Wednesday, November 9, 2011
May I begin with a question?
Does it bother you when a server approaches your table with the smell of cigarettes lingering?
A few questions perhaps...
What connotation do you relate to a restaurant whose kitchen/wait staff are sitting outside, in uniform, smoking?
In the restaurant industry breaks of any kind are few and far between, so I understand the want to slip outside for a quick butt, but where do you draw the line?
Is it okay to pop out for a puff while waiting for your table's entrees? Do you then deliver their food while the smoke lingers? Should you greet a table after smoking? Does the level of cuisine or time of day have an effect on the guests' perception?
I recently experienced a situation where there was a rather long delay in the middle of dinner; when the server returned he smelled so obviously of cigarettes, I understood why we had been forgotten. His tip declined rapidly.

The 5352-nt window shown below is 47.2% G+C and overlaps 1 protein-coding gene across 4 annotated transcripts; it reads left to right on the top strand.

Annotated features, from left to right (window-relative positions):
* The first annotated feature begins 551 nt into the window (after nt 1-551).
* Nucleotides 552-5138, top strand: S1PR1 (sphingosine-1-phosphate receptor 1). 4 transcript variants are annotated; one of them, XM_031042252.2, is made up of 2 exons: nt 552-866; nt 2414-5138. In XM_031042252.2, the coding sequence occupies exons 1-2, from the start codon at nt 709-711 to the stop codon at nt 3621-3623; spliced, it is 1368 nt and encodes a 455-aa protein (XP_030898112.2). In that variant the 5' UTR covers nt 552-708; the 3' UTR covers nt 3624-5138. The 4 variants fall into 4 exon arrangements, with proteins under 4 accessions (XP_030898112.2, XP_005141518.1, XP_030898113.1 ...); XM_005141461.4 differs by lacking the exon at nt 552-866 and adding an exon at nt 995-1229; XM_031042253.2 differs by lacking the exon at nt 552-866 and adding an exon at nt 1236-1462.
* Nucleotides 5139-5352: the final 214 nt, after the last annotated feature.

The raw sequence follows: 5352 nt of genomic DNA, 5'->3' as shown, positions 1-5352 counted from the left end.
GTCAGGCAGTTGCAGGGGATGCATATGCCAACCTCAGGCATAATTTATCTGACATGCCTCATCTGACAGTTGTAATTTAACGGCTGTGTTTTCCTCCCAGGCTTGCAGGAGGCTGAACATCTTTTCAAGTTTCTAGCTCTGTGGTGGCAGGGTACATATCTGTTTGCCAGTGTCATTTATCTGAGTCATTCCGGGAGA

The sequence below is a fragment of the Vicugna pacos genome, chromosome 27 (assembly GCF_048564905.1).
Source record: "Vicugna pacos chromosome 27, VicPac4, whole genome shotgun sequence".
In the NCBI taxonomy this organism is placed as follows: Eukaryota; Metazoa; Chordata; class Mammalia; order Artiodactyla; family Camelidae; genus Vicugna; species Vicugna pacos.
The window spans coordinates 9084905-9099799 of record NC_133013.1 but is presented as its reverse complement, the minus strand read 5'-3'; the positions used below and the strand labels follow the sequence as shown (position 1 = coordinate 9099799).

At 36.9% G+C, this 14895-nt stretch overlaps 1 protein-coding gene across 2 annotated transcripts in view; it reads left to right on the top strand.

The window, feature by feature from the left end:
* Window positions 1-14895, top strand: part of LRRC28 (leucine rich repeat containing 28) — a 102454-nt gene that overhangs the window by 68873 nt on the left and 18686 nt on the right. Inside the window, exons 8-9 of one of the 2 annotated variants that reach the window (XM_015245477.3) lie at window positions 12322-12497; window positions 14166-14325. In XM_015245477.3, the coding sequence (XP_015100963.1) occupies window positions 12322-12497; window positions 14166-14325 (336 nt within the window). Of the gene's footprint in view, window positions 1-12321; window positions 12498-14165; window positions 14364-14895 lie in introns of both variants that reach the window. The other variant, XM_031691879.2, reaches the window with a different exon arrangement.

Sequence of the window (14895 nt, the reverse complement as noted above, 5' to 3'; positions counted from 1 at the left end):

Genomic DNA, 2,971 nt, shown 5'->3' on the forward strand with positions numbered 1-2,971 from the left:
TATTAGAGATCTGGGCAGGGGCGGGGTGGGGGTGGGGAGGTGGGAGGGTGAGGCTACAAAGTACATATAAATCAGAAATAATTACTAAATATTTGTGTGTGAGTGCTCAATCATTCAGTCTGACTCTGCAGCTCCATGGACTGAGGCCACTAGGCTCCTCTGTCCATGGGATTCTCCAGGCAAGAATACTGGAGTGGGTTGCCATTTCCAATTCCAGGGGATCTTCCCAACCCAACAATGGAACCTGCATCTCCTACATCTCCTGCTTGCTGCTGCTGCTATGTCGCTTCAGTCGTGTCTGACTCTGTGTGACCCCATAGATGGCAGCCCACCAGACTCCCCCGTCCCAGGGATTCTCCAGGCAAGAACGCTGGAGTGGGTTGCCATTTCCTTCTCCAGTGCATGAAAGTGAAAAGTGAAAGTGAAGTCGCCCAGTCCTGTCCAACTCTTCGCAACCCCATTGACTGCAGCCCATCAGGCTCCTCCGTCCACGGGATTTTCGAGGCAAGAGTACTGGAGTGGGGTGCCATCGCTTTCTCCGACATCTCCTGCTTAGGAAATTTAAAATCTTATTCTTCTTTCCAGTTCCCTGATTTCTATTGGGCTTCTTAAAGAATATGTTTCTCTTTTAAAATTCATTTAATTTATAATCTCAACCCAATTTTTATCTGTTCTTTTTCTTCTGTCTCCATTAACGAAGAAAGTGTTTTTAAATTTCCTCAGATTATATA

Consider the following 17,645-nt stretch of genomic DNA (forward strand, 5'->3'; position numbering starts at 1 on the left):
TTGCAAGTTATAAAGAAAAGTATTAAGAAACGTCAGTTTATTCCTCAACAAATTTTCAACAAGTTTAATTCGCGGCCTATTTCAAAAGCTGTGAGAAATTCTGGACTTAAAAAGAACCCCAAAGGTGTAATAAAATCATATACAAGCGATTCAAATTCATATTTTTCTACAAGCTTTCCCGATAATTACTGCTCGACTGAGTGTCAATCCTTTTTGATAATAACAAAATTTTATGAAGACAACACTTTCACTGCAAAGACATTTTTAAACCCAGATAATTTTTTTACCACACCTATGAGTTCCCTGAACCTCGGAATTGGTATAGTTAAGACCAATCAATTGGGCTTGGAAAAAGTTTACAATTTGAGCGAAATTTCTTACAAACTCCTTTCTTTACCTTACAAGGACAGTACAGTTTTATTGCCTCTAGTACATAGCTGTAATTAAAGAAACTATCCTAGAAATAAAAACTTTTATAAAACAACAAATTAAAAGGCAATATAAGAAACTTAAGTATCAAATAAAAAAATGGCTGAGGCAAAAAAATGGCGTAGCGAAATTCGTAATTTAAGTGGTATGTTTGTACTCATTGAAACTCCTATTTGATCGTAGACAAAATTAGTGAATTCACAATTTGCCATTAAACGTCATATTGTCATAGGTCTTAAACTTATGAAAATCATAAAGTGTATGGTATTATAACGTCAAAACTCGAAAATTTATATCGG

There have been times in my life when I have been a smoker and times that I have not. Let me tell you something: smokers stink. This is especially true when the persons doing the smelling are not smokers themselves. It is fairly well known that smoking mutes your sense of smell and taste, therefore you do not notice your own stench, but the people you are serving can smell you 'loud and clear'.
So many topics that I bring up are directly related to timing and discretion, as is this one. Neglecting your section to take a smoke break is unacceptable; serving food in a fine dining atmosphere while reeking of stale cigarettes is disgusting and unfair to the people spending the money on a high end experience. But alternatively, if your tables are well cared for by a co-worker in your absence, you cover your uniform so the stench doesn't linger and wash your hands afterward/use mouth wash or gum, go ahead, smoke your lungs out!